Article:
Two weeks later, Turner received a letter from Captain Ross of the Honourable Company, as the British East India Company was known, setting out a new proposal for the exchange of money and men. One of Turner’s Indian shipmates was allowed to return to Ross with a detailed reply from the pirates.
Just past midnight on the appointed day, six pirate junks set out with Turner and his remaining crew, and by mid-morning came within sight of the Honourable Company cruisers, the Antelope and the Discovery. A pirate sampan set out and fired a single shot—the pre-arranged signal. Immediately, Captain Ross sent a fishing boat across to acknowledge the signal and inform the pirates that another boat would follow bearing the funds. As promised, a cutter left the Discovery’s side.
Out of nowhere, a lone, unfamiliar pirate junk swooped into the scene and bore down on the defenseless cutter with cannons blazing. The British boat came about and returned to the protective side of the Discovery. Meanwhile, Cheung Po Tsai’s pirates sent desperate signals to the usurper, which had the wisdom to retreat.
Suspicion loomed on both sides until the fisherman who had delivered the first message sailed across to the cutter and, after some discussion, escorted it across to the pirates. The money was taken aboard and, having been counted, Turner and his men were free to leave. A pirate sampan escorted the cutter most of the way back to ward off any further rogue attacks.
At 3:00 pm on 22 May 1807, after nearly six months in captivity, John Turner stepped aboard the Honourable Company cruiser Discovery, where he was congratulated on his happy deliverance.
Turner filed a detailed report of his experience, including observations about junk technology and weapons and pirate behaviors. This appeared in the Naval Chronicle published by the Royal Navy (“Under the Guidance of Several Literary and Professional Men” according to their masthead) in volume XX, July-December 1808.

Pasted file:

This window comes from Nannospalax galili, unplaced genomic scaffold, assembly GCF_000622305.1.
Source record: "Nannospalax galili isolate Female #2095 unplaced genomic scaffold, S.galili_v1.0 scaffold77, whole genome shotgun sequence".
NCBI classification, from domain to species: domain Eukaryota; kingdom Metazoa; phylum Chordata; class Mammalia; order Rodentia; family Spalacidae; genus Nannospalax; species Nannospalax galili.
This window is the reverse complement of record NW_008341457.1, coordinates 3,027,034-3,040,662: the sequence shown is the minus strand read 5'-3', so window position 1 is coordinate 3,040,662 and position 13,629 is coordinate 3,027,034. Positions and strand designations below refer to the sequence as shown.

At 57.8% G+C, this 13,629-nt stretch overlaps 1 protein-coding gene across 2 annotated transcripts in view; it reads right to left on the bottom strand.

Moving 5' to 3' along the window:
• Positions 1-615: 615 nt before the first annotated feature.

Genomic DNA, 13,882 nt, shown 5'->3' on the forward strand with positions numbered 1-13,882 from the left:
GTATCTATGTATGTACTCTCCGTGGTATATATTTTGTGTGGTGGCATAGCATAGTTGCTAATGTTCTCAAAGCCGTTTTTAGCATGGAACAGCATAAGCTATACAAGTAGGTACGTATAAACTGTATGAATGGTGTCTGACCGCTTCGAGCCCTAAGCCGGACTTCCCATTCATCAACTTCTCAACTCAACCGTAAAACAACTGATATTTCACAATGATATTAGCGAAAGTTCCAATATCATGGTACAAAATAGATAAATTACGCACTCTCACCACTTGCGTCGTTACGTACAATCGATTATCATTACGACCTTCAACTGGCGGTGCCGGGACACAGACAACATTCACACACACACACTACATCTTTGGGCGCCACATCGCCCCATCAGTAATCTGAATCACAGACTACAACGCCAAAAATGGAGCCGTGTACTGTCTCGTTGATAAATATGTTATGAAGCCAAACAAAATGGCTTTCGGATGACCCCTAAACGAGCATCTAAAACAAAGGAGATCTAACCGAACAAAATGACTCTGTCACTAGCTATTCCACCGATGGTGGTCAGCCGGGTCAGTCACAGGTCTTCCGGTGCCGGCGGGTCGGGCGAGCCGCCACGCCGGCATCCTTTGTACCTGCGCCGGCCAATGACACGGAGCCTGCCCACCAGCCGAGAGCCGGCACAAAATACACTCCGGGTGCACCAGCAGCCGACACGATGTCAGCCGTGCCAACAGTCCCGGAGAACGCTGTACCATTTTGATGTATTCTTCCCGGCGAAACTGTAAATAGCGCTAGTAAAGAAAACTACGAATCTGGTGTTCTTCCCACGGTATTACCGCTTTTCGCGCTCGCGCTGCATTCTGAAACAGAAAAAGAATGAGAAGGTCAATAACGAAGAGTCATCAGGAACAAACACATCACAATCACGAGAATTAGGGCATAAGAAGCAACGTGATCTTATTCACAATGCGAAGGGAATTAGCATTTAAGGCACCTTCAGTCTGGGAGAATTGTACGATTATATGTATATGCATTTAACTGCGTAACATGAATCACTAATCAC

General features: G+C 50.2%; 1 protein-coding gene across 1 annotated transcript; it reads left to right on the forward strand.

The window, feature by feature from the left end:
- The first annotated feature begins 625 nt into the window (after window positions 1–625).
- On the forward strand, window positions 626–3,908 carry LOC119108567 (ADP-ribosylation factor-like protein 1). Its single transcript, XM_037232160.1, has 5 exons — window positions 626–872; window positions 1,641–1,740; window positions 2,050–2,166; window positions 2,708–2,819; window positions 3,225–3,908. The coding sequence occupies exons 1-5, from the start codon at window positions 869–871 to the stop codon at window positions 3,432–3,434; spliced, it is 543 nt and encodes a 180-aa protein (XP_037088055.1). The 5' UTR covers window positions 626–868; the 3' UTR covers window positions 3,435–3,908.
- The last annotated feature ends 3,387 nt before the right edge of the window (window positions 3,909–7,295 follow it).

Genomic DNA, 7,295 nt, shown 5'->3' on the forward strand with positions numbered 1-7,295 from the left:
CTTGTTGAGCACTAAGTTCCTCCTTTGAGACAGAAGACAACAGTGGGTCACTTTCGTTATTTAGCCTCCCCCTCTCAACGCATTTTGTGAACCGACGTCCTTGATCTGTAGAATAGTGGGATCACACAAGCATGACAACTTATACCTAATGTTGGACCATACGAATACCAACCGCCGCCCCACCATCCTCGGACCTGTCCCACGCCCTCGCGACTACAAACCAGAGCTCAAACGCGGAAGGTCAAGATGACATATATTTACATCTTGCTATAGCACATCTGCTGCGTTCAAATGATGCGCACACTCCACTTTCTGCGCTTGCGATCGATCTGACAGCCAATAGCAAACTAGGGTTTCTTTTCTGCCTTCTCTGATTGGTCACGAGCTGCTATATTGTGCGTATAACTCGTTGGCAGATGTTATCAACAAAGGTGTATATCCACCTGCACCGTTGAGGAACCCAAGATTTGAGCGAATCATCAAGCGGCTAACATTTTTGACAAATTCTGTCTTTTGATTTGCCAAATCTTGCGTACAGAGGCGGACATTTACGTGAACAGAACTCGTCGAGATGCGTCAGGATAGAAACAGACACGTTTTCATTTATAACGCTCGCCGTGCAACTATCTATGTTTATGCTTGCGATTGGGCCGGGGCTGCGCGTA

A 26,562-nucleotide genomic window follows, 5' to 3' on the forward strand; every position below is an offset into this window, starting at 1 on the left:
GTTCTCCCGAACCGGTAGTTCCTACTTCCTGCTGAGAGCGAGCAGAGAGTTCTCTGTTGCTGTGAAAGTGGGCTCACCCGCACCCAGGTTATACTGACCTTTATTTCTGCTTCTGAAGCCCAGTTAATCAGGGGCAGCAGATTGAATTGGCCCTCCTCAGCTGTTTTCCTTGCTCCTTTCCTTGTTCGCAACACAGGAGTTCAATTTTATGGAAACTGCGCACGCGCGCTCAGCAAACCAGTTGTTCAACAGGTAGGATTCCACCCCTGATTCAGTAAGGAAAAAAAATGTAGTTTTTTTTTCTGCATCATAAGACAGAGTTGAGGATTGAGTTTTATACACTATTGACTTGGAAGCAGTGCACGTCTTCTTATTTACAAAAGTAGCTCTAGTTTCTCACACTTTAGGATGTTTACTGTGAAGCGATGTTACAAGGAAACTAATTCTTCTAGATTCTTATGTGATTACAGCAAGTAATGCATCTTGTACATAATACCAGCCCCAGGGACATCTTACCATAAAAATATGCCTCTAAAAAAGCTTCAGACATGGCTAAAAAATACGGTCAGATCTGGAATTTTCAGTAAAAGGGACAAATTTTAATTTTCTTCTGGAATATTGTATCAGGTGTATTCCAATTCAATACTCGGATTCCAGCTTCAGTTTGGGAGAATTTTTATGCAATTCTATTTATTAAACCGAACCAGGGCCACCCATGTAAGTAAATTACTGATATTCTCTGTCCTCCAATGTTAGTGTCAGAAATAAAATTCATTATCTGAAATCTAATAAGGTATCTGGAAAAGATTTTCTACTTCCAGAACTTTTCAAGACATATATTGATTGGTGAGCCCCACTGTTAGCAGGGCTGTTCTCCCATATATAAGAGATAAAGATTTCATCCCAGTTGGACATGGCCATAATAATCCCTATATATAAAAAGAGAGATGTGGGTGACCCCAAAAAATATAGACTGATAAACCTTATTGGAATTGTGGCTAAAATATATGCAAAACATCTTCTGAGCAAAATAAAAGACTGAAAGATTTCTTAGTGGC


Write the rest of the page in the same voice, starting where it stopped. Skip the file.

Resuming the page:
In 1814 a New York publisher produced an updated version under the compelling title, A Narrative of the Captivity and Sufferings of John Turner, First Officer of the Ship John Jay of Bombay, Among the Ladrones or Pirates on the Coast of China. It’s interesting to compare the two versions, one an official naval officer’s report, the other a commercial adventure story. To begin with, his ship is named differently. In one, it’s the Tay, in the other he is mate of the John Jay, though surely the latter was an error by the New York publisher, naming the ship after one of America’s founding fathers.
In the original account, Turner begins:
After a tedious passage through the Mindora sea, we arrived off St. John’s, on the south coast of China…
In the later book, by comparison:
After a pleasant passage of 35 days I arrived at Maccoa Roads…
In the book for public consumption, the “pleasant” passage makes for a more dramatic contrast to his horrific imprisonment by murderous brigands. Either way, the recollections of John Turner offer a valuable, indeed extremely rare, insight into the lives and business not only of the Chinese pirates, but of two of their most notorious leaders, Cheng Yat and Cheung Po Tsai.